Monday, January 13, 2014

Snakes and Ladders


“Take a breath
Take a moment
Take your time
Before you lie
'Cause once you do
Love is different
Everything changes
Between you and I
And it gets easier every time
Oh and you can still change your mind
Before you lie”
(Before You Lie, Chely Wright 1997)
 
 


            Every lie has a consequence. I do not mean to imply that all lying ends with a negative result. Sometimes we are left little choice but to lie. I do not believe for one second that God would rather us destroy another person’s life with the truth than to bear false witness against them. It all comes down to your intent. Not lying can be as destructive and “sinful” as speaking the truth, especially well knowing the damage it might do. Every lie has a circumstance and every circumstance will determine the consequence. Unfortunately, there are human beings who do nothing but lie.
            Morality is not a simple process. It does not always work well with religion. The two are like apples and oranges and either has little to do with God. If you cannot distinguish between what is right and what is wrong then you lack empathy, not religion. Religion itself tends to be immoral, from an anthropomorphic point of view. It is ironic that the commandments created by this god or that god are rarely followed by that very same deity of choice. So then it comes down to that innate sense of ethics. Life is not only about the path you follow, but how you follow the path. We have a responsibility to weigh our choices and follow through on our convictions, even if those choices are in conflict with the spiritual system we have adopted.
            Life becomes like a game of Snakes and Ladders. As we advance up the board, we are met with lessons in morality, “complicated  by virtues (ladders) and vices (snakes).” With each roll of the dice, each forward motion that we take, we must hope to navigate correctly. From the bottom square to the top, we are helped or hindered by our progression and where we land in turn. It all comes down to chance and each roll of those dice. Like with life, the object of the game may be to win, but sometimes the best one can do is make it to the finish. 
            What happens to someone when they cross the line between choice and pathology? When all it appears that they know how to do is summon lie after lie? With no obvious rhythm or reason, every word they spew out of their mouth is another manipulation, aggression and deceit. Perhaps there is a medical condition, a psychiatric consideration we must take when dealing with each Chicken Little. Eventually, the sky fails to fall and people stop trusting what you have to say. No one believes you because you have demonstrated you are not to be believed.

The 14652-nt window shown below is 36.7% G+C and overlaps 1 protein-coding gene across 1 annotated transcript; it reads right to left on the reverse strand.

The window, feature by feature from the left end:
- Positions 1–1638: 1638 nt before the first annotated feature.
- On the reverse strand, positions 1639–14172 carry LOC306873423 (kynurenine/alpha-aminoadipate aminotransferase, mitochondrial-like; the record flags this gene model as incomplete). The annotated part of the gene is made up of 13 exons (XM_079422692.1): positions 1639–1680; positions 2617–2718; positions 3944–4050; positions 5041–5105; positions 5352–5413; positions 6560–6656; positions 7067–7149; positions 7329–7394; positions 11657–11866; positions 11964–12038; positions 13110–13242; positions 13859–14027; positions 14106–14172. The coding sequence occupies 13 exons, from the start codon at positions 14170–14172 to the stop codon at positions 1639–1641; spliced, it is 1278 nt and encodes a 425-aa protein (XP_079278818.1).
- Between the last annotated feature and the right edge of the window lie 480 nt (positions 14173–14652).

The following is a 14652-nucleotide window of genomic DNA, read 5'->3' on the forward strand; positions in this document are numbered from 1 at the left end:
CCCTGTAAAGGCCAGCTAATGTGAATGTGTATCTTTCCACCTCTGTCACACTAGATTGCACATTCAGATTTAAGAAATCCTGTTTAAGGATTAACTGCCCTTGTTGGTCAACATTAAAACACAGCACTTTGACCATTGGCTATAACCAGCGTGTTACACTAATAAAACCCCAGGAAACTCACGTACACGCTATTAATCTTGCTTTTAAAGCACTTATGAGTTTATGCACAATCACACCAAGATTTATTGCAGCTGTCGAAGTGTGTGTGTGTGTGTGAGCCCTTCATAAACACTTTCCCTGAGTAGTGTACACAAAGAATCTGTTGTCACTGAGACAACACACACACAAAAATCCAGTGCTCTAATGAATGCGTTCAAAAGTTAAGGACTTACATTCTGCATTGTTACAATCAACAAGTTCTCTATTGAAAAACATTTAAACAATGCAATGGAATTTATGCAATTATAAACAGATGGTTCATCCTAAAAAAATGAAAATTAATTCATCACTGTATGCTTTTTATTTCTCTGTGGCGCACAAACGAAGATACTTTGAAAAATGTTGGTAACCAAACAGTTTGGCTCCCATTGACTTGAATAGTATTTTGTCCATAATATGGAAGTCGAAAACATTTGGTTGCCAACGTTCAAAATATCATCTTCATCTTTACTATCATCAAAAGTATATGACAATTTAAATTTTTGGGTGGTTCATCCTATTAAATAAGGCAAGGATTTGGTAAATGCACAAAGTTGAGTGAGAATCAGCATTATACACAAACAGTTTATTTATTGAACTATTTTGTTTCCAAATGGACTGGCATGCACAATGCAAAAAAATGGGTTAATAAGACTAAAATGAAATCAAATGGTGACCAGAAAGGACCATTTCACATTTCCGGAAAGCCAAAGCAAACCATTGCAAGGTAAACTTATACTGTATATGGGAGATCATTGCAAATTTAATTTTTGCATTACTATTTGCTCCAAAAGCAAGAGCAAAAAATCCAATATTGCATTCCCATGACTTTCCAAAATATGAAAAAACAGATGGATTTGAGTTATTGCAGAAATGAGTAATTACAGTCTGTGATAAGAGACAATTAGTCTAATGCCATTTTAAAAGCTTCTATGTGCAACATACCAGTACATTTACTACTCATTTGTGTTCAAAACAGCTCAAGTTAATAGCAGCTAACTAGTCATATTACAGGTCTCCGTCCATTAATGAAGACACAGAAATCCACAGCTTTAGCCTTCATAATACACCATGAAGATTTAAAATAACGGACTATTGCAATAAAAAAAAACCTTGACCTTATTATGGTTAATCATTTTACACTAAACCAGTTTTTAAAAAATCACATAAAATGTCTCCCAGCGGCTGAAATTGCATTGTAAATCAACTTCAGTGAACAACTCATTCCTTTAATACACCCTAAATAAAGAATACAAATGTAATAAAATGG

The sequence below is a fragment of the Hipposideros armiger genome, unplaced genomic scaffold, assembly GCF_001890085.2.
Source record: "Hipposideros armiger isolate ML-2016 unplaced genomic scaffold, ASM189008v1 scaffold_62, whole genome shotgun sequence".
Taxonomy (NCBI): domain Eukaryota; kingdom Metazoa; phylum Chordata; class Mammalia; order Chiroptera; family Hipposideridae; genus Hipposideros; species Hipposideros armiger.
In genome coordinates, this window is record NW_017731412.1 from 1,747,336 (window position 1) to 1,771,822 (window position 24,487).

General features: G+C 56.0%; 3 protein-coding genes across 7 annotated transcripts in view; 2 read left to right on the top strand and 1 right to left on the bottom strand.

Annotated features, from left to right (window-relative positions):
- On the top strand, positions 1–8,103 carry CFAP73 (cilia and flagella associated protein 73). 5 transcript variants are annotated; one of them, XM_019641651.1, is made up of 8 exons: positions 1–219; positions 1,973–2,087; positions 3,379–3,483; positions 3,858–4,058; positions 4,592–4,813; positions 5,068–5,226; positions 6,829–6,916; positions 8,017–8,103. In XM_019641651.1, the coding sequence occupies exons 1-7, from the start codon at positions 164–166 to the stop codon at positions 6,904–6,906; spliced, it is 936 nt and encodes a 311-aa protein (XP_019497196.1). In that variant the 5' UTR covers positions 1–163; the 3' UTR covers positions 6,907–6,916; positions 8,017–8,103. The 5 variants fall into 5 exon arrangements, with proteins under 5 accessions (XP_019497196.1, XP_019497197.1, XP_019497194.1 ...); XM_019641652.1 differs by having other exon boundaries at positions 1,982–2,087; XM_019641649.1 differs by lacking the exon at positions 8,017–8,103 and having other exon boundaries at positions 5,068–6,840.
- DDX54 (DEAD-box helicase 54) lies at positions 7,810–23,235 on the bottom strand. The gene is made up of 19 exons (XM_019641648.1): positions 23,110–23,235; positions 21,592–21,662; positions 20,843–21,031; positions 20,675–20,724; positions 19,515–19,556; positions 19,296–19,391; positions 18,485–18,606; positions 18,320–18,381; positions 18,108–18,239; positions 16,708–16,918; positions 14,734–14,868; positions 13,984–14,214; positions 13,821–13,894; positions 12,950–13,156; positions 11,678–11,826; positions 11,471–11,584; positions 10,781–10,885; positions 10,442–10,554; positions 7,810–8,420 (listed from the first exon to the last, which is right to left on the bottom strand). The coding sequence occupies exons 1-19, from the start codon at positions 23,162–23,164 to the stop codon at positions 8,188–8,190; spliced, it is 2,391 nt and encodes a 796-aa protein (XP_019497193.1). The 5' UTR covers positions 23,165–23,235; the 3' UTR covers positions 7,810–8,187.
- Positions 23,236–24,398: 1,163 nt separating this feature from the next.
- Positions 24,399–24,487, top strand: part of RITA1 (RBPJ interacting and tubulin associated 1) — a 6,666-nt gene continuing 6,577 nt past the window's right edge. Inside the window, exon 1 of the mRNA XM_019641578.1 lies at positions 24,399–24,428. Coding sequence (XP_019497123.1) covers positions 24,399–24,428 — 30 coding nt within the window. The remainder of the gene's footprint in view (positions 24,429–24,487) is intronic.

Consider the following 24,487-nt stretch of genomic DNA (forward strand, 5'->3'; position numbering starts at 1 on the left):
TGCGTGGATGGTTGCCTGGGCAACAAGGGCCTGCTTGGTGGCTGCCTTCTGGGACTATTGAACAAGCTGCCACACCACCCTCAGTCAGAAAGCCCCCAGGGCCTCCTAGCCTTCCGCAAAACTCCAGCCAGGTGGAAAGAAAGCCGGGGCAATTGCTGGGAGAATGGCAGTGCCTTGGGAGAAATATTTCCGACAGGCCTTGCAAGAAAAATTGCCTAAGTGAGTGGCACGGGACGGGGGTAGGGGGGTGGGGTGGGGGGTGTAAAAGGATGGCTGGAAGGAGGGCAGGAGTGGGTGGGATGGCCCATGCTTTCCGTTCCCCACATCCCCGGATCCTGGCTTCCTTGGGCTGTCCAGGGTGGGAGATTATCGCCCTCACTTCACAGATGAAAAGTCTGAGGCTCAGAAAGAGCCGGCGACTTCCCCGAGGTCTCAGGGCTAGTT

There is a dramatic difference between protecting someone from the truth with a lie and lying just for the habit, the inclination to do so. There are consequences when you become associated only with falsehood. Initially, people shrug it off, making excuses for your behaviour. They end up no longer trusting you at your word. People stop wanting anything to do with you and the web that you constantly weave. Sooner or later, your lies become your truth and nothing is to be believed. Rather than trying to balance the risk of being caught with any benefit of all that lying, you have given in to abandon. It becomes impossible to be certain if you can even tell the truth from all the lies. 

"You shall not give false testimony against your neighbour.”
(Exodus 20:16, NIV) 

            When most people consider the ninth commandment, “you shall not lie,” they think in concrete terms. There is so much more to this teaching. It is not all black and white. This directive demands that “not only false oaths, to deprive a man of his life or of his right, are here prohibited, but all whispering, tale-bearing, slander, and calumny; in a word, whatever is deposed as a truth, which is false in fact, and tends to injure another in his goods, person, or character, is against the spirit and letter of this law.”  Misdirecting or suppressing that truth to defraud or cause injury to your neighbour, which the truth may have prevented, is a crime under this Holy edict.
            Granted, the term ‘neighbour’ refers to anyone, and anything that tends to injure another is frowned upon in most spiritual disciplines and throughout most of their literature and teachings. False testimony, therefore, should be considered as if in a court of law and not in a temple. No false witness, who has been convicted, is admitted to give evidence. Any like transgressions, of the past, define their word and their oath. They cannot be trusted to speak the truth. What a known liar says should be given no weight or have no bearing. It should not be submitted into testimony. This is law with no exemption. This is the ninth commandment.